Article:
By Elesha George
A number of local commercial vessels are likely to be grounded until they improve their safety standards, once an amendment to the 2006 Antigua and Barbuda Merchant Shipping Amendment Act is approved by the Upper House of Parliament and later gazetted.
The amendment is expected to resolve concerns with the seaworthiness of some boats and to reduce hazards of other vessels operating within Antigua and Barbuda. A number of active vessels are said to be in violation of the law and not safe to operate in their current state.
The government also anticipates that by regularising the state’s shipping system and by giving full legal effect to treaties that have been signed on to, there will be a noted increase in the number of ships that register to fly the Antigua and Barbuda flag.
To facilitate this, the Bill makes provision for the appointment of a principle representative, who will be given the power of attorney acting on behalf of the ship owner.
That principle must meet specific qualifications which would include that the representative be an attorney who is qualified to practice law within the twin island state or a corporate management and trust services provider appointed under the same Act.
The representative will have the right to register a ship under the Merchant Shipping Act, presenting an alternative to the International Bulk Chemical (IBC) codes which have traditionally been the preferred method to register ships.
“In many instances it has been proven to be relatively slow in getting efficacious registration,” Prime Minister Gaston Browne said of the IBC system.
“The reality is that because we do not have a large flow of traffic between Antigua and Barbuda, you find that most of the vessels that are purchased either for passengers or to cargo, that they are almost invariably substandard vessels … and what they are doing in many instances is that they are placing people’s goods and people’s lives at risk,” Browne explained.
Earlier this year, the Department of Marine Services and Merchant Shipping (ADOMS) wrote to a number of vessel operators who provide service between Antigua and Barbuda to remind them of safety standards in keeping with international guidelines.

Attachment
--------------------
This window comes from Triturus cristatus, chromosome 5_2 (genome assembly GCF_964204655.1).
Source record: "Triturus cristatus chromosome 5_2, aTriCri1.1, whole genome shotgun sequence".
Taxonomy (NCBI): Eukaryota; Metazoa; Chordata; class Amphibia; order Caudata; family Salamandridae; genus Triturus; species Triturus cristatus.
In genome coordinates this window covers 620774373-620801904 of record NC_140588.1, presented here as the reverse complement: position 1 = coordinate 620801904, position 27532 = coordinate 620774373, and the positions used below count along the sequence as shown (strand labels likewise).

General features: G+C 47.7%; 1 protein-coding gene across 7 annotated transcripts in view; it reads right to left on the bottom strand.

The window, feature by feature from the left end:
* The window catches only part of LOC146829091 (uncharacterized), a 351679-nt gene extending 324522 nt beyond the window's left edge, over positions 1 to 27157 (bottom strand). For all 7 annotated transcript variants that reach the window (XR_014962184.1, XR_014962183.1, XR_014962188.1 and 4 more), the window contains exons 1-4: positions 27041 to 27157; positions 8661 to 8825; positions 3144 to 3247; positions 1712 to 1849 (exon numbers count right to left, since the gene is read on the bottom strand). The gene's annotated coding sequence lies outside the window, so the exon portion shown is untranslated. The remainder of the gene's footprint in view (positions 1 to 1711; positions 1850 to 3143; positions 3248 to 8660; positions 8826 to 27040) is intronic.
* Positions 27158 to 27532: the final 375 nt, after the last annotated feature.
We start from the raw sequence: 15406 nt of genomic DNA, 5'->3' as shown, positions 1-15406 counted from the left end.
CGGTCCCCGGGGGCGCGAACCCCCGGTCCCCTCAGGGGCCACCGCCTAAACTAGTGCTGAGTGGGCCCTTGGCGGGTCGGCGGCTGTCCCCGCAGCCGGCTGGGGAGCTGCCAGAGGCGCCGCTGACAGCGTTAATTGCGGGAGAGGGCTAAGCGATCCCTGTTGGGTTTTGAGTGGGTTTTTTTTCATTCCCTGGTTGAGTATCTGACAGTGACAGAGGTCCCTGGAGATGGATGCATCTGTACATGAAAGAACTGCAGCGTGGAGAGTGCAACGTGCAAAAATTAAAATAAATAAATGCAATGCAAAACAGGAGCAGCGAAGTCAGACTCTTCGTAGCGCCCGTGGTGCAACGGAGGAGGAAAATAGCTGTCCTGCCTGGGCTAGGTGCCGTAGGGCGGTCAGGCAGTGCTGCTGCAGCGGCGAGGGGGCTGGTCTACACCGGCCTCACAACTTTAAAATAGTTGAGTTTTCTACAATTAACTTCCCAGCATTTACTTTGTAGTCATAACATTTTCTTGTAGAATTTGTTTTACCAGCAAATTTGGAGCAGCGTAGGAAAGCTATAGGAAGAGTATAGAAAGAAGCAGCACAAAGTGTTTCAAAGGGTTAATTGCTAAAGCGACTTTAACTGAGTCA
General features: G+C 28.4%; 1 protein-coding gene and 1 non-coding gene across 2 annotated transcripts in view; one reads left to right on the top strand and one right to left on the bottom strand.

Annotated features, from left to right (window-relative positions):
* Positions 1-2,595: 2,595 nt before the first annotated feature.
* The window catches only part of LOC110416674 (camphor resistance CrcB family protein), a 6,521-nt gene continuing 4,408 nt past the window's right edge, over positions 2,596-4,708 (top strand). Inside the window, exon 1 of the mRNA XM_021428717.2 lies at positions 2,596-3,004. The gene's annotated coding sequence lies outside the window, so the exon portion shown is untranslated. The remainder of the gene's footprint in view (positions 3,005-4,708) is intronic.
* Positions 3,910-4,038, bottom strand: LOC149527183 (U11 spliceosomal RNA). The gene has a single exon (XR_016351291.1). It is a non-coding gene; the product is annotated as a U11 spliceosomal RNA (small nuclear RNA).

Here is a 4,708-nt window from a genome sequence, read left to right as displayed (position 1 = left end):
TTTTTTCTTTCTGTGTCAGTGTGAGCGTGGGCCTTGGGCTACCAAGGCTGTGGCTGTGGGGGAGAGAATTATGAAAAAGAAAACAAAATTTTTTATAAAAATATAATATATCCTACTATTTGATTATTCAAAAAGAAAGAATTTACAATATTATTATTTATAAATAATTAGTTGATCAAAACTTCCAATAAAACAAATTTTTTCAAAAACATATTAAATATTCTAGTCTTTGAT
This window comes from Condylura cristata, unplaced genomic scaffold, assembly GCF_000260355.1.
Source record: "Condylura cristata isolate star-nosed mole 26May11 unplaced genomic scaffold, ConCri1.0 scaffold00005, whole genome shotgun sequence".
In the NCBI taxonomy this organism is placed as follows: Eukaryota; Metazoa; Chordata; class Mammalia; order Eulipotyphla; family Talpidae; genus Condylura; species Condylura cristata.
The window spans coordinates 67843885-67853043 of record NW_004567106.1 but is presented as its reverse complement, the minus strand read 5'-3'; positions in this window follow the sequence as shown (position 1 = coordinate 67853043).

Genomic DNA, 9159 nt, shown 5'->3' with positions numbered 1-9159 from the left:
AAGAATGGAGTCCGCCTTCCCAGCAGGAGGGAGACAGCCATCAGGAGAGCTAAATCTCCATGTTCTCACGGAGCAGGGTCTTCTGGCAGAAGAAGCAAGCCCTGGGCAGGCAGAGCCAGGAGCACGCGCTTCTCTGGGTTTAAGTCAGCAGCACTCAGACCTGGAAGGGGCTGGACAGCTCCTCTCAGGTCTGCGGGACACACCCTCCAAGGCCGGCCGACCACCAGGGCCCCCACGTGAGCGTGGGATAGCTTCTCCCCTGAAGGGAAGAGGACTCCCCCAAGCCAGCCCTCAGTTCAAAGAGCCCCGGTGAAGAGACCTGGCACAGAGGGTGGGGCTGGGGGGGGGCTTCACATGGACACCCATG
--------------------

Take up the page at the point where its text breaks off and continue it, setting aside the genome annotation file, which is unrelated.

“They’ve been warning them for years,” the prime minister claimed.
“They have been warned, they have been written to and nothing has happened,” Public Safety Minister, Steadroy ‘Cutie’ Benjamin, declared in agreement.
“The government is mainly conforming with what’s required. That all those conventions with which and to which we have signed become law in this state and that is what we are trying to do,” he noted.
However, during his contribution to the Bill, Barbuda MP Trevor Walker chided the government for the mechanisms currently in place which continue to prohibit local vessels from operating.
Walker mentioned that one of these vessels transports cargo from Antigua to Barbuda and was prohibited from operating in early April, shortly after the Covid-19 lockdown.
“Silver Seal is a sole boat that takes cargo, or food, or goods between Antigua and Barbuda, from Antigua to Barbuda, and you want to tell me that member for City West, that you can have an agency of your government that during the height of Covid that will issue an order for them to seize taking goods to Barbuda to feed the people and other services because you are saying that it is not safe anymore when they have been doing it for almost 15 years.”
Walker suggested that unseaworthy vessels be given time periodically to adopt the new safety measures without restricting services to the sister isle.
In response, the prime minister said, “At no point has Barbuda been without shipping services. So in as much as ADOMS is addressing these deficiencies and they may have even grounded a few vessels, at no point did they ground all the vessels.”
Meanwhile, St Peter’s MP Asot Michael said that while the government was improving the legal framework for marine services, it should have included a code of practice for large pleasure yachts as an additional source of revenue.
“There’s a lot of revenue that can be derived if we were to pass the legislation to allow them to carry the Antigua and Barbuda flag,” he reasoned.
The legislation to allow this additional service, Michael said, was drafted in 2014 and is in the possession of the Attorney General.
Michael also called on the government to renegotiate its contract with Meridian Shipping, saying the company was not satisfactorily growing the shipping numbers for the country.
He explained that over a 30-year period from 1986 up to 2016, the country under Meridian was only able to grow its ships registry to 1,066 ships on the international registry of ships.
“Meridian had a contractual obligation to promote, administer and expand the international registry of ships of Antigua and Barbuda and at a growth rate of about 35 ships per year, over the past 30 years … that is insufficient, that is minuscule,” he said.
For years, the government has had an exclusive arrangement with the German company until a few years ago when the contract was renewed for an additional 15 years but without the option of exclusivity.
Browne admitted that the government has “seen a decline in the registrations” – a direct effect from the reduction in ships owned by Germans over the years.
He said he expects these new regulations will grow the maritime shipping sector which has been somewhat stagnant over the years.